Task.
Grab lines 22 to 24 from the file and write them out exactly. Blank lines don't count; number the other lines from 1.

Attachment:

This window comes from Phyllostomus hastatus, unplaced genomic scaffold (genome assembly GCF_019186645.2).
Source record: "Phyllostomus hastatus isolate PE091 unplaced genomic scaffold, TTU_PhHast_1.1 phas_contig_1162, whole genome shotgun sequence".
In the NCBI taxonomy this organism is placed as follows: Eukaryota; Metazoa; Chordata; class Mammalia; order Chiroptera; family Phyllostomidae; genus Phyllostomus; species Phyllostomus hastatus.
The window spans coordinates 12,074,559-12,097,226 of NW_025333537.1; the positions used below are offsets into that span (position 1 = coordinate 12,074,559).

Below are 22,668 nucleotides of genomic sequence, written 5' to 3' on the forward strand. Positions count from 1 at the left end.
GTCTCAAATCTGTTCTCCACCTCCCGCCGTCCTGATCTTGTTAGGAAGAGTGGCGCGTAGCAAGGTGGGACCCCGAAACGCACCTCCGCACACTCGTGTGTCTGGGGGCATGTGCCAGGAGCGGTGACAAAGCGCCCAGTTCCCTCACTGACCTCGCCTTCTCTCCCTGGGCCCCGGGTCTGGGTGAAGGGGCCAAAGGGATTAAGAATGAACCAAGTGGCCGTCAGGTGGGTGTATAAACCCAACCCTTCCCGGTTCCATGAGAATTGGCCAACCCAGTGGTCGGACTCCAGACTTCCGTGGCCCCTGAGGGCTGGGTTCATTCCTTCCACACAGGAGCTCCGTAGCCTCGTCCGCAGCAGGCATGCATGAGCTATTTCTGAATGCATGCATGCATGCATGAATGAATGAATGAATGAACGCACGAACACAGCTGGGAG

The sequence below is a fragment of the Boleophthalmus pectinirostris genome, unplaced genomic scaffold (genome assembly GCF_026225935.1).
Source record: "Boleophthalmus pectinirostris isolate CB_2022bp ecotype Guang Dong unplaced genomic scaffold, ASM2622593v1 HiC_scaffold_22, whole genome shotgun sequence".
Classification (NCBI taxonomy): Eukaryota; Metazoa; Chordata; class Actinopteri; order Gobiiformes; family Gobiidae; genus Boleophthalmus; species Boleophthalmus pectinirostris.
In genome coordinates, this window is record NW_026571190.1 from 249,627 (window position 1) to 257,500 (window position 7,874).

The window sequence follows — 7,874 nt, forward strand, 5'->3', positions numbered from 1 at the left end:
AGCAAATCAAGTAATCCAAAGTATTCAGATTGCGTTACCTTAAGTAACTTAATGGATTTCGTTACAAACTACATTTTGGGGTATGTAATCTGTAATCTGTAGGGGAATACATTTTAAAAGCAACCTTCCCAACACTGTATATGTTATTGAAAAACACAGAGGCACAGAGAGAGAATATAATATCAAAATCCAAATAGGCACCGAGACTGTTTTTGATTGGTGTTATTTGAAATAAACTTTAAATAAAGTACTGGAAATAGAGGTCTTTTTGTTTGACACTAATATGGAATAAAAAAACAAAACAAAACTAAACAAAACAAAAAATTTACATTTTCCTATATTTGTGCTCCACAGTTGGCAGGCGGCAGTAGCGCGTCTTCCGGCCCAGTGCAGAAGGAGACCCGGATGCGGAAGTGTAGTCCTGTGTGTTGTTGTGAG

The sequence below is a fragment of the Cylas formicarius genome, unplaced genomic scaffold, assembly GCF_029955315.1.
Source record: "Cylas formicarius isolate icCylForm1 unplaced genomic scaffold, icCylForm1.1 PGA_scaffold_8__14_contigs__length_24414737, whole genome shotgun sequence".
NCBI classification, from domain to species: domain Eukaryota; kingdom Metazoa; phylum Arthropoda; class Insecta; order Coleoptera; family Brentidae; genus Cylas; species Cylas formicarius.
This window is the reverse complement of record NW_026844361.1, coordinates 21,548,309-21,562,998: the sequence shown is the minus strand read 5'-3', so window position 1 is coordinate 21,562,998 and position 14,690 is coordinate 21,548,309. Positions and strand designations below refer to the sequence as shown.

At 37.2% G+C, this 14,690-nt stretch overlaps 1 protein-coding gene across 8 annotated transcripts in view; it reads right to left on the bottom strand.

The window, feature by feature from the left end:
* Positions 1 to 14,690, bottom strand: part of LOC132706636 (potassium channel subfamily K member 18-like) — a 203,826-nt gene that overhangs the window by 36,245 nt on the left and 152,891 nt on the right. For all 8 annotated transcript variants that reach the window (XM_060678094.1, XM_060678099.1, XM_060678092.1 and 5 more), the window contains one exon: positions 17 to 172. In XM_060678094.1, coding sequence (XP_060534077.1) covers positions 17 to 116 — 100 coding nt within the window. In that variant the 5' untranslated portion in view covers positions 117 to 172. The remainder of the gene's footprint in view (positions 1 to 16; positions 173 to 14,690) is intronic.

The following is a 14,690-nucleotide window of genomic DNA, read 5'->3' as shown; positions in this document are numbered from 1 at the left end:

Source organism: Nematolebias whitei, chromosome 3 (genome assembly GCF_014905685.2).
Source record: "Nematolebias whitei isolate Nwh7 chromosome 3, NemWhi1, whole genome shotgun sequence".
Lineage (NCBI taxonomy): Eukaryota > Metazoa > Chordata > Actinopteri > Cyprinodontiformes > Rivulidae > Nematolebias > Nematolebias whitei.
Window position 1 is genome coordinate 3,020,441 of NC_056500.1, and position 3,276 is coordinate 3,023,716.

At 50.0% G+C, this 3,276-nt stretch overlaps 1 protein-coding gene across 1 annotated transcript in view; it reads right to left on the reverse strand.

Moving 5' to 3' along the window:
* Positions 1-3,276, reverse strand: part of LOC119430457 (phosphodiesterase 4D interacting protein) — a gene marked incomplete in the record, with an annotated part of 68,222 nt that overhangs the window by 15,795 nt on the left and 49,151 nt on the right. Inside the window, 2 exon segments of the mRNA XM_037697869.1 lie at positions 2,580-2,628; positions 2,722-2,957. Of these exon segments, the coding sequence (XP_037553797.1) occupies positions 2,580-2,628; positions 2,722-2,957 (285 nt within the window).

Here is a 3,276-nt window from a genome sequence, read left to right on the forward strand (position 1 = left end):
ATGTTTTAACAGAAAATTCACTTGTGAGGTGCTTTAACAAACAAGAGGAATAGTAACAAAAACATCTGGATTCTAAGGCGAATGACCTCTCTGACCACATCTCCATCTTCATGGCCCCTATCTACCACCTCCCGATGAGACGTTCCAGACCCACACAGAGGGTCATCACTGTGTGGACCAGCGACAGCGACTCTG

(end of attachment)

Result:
Source record: "Nematolebias whitei isolate Nwh7 chromosome 3, NemWhi1, whole genome shotgun sequence".
Lineage (NCBI taxonomy): Eukaryota > Metazoa > Chordata > Actinopteri > Cyprinodontiformes > Rivulidae > Nematolebias > Nematolebias whitei.
Window position 1 is genome coordinate 3,020,441 of NC_056500.1, and position 3,276 is coordinate 3,023,716.